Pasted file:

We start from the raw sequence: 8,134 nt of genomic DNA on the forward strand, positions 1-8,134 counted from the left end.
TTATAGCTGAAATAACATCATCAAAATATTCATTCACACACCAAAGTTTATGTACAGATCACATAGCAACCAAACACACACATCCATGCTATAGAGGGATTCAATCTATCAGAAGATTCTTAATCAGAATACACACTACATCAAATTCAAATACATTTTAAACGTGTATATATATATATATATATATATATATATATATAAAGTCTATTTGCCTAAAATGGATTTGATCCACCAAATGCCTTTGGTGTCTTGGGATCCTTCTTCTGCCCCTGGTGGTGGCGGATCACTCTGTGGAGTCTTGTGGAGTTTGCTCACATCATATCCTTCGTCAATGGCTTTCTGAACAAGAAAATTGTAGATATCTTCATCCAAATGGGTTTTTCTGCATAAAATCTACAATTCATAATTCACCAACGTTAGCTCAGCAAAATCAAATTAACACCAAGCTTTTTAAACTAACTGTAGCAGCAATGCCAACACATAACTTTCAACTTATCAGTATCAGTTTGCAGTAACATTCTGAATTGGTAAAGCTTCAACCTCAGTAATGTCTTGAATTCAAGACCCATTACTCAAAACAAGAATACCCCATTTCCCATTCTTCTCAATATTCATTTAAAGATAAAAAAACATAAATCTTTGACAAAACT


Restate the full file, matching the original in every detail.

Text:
We start from the raw sequence: 8,134 nt of genomic DNA on the forward strand, positions 1-8,134 counted from the left end.
TTATAGCTGAAATAACATCATCAAAATATTCATTCACACACCAAAGTTTATGTACAGATCACATAGCAACCAAACACACACATCCATGCTATAGAGGGATTCAATCTATCAGAAGATTCTTAATCAGAATACACACTACATCAAATTCAAATACATTTTAAACGTGTATATATATATATATATATATATATATATATATAAAGTCTATTTGCCTAAAATGGATTTGATCCACCAAATGCCTTTGGTGTCTTGGGATCCTTCTTCTGCCCCTGGTGGTGGCGGATCACTCTGTGGAGTCTTGTGGAGTTTGCTCACATCATATCCTTCGTCAATGGCTTTCTGAACAAGAAAATTGTAGATATCTTCATCCAAATGGGTTTTTCTGCATAAAATCTACAATTCATAATTCACCAACGTTAGCTCAGCAAAATCAAATTAACACCAAGCTTTTTAAACTAACTGTAGCAGCAATGCCAACACATAACTTTCAACTTATCAGTATCAGTTTGCAGTAACATTCTGAATTGGTAAAGCTTCAACCTCAGTAATGTCTTGAATTCAAGACCCATTACTCAAAACAAGAATACCCCATTTCCCATTCTTCTCAATATTCATTTAAAGATAAAAAAACATAAATCTTTGACAAAACT